Too many workers lack skills, declared Federal Reserve Chairman Alan Greenspan in response to growing pay inequality and wage sluggishness.

This mantra -- that American workers simply aren't taking advantage of training that will magically secure them well-paid jobs -- is appealing. But is it really only workers' skills that need upgrading?

As Morgan Stanley's chief economist, Stephen Roach, recently pointed out, from March to June, hiring in lower-end industries in our hourglass economy has accounted for 44 percent of the workforce. Twenty-five percent of our nation's workers earn less than $8.70 an hour (or $18,000 a year) before taxes or health insurance, which puts a family of four under the federal poverty level. These low-wage jobs -- nursing aides, security guards, teachers' assistants, janitors, home health aides, retail sales and food preparation -- are among the country's fastest-growing employment opportunities. Meanwhile, manufacturing and service jobs that once provided a middle-class income for millions of American families are disappearing. As Greenspan himself acknowledged, people are having a hard time finding jobs that pay as much as the "lost" ones.

Unfortunately, Greenspan's facile dismissal of low-wage jobs as "unskilled" is a way to avoid acknowledging these essential jobs and the men and women who perform them. It is a way of justifying their poverty wages and meager benefits and blaming them for our failure to properly reward them.

In fact, skills are not the real problem. Today's workers have the requisite skills for their jobs as child-care providers, nursing-home aides, poultry processors and janitors. Without question, better education and fluency in new technologies are essential to improving job options for this and the next generation of working men and women. People in virtually any position should receive training throughout their careers to increase their opportunities for job and social mobility.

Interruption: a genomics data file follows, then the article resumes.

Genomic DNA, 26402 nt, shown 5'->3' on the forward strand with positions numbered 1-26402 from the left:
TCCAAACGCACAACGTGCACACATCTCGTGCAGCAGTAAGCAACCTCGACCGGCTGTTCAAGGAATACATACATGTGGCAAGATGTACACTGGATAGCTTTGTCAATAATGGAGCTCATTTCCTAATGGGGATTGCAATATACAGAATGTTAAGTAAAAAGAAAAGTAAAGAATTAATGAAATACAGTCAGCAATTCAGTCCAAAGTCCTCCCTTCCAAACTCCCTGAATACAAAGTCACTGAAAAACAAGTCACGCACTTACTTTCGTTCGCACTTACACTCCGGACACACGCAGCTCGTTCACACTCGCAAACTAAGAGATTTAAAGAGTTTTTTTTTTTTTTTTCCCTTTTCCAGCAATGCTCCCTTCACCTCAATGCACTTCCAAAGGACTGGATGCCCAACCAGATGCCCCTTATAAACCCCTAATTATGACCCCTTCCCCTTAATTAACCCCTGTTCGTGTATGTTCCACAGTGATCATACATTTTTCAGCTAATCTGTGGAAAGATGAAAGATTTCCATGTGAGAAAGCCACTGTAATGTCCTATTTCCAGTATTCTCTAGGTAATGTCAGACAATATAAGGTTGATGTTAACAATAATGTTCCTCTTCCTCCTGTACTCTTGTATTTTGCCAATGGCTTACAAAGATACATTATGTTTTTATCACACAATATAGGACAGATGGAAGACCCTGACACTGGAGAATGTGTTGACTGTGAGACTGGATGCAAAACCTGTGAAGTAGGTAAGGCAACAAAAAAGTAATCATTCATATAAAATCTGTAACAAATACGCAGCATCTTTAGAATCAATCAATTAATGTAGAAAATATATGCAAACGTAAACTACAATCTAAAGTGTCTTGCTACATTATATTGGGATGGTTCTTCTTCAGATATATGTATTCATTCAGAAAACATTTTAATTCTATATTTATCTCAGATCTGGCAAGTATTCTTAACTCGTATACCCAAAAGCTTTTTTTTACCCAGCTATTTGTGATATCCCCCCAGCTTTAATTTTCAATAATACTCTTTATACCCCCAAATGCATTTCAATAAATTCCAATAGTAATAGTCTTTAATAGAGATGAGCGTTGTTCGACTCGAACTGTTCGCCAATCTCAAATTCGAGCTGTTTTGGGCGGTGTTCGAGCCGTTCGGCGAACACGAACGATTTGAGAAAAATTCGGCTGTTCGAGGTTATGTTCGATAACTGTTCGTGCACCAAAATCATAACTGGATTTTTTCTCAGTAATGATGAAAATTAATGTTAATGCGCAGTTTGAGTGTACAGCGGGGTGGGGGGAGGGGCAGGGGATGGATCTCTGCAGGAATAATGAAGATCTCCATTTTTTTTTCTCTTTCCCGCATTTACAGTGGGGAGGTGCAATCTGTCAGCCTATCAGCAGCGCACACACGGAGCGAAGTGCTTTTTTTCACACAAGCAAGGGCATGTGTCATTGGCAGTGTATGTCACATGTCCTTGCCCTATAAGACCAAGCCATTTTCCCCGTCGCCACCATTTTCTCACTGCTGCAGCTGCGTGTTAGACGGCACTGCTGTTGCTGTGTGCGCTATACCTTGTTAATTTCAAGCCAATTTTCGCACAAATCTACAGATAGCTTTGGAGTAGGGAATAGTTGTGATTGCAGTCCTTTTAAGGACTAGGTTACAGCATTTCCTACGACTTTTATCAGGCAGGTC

Yet these labor-intensive employers will continue to demand large numbers of workers. They are not prospects for outsourcing, because the jobs must be done in specific locations, face to face with patients or customers. For the people who hold these jobs to be in a position to support themselves and their families, the rewards of their jobs must be improved.

Without improvement, the rising gap between the haves and the have-nots will continue to grow, straining an already divided nation. A forthcoming study from the Russell Sage Foundation shows that once the income divide becomes entrenched, it is increasingly difficult for workers and their families ever to break free. Falling incomes among the poor make it more difficult for them to improve or escape from underfunded public schools, limiting their chances for future success.

If work does not work for millions of Americans, it undermines our most fundamental ideal: that if you work hard, you can support yourself and your family. Consigning millions of Americans to dead-end, low-wage jobs endangers the notion of equal opportunity.

A key to turning this around is understanding what made "good jobs" good. There is nothing inherent in welding bumpers onto cars or manufacturing steel girders that makes those better jobs than caring for children or guarding office buildings. Workers organizing through unions, and the passage of social legislation, raised wages and created paid leave and health and retirement benefits in these initially "bad" manufacturing jobs, changing them into good middle-class positions.

Fortunately, we can make choices as a society to make today's "bad" jobs "good" ones.

First, we can raise the minimum wage. Its earning power has not kept up with inflation. Frozen at $5.15 an hour since 1997, its value is 30 percent less today than in 1968, leaving millions of workers and their families well below the federal poverty line.

Second, we can clear the way for workers to unionize. Recent Labor Department statistics show that, on average, unionized service jobs pay nearly twice as much as nonunion service jobs. Compare the same positions in hotel-casinos in Reno and Las Vegas. They vary by more than $5 an hour, depending not on the skills of those who hold them but on whether they are unionized.

Third, we can reward businesses that provide their employees a living wage and basic benefits by offering taxpayer subsidies, contracts or grants.

Finally, we can provide access to health insurance for all Americans. Workers in the growing low-wage service sector are the least likely to get health insurance from their employers.

As a nation, we can decide to ensure that the people who protect and help our families can support themselves and their loved ones by making service jobs the good jobs of the 21st century. We must not simply label certain jobs "unskilled" and sentence a quarter of our population to a life of poverty just for doing their jobs.

Beth Shulman, author of "The Betrayal of Work," is a spokeswoman for the Russell Sage Foundation's project on social inequality.